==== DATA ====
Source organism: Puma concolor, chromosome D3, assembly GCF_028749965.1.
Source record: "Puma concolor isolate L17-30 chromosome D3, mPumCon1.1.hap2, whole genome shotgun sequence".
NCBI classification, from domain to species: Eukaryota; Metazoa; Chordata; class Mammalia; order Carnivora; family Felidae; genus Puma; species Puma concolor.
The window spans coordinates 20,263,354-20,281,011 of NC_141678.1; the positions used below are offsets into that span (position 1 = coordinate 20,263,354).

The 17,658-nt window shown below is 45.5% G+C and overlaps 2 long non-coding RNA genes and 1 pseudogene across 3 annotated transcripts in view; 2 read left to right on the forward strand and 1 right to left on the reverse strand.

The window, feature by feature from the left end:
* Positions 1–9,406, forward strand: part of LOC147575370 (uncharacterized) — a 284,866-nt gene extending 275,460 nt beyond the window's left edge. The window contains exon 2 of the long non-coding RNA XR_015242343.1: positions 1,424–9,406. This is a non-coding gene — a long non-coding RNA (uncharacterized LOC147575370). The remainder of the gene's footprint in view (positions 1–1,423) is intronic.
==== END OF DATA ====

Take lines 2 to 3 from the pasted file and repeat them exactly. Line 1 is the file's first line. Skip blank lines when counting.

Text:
Source record: "Puma concolor isolate L17-30 chromosome D3, mPumCon1.1.hap2, whole genome shotgun sequence".
NCBI classification, from domain to species: Eukaryota; Metazoa; Chordata; class Mammalia; order Carnivora; family Felidae; genus Puma; species Puma concolor.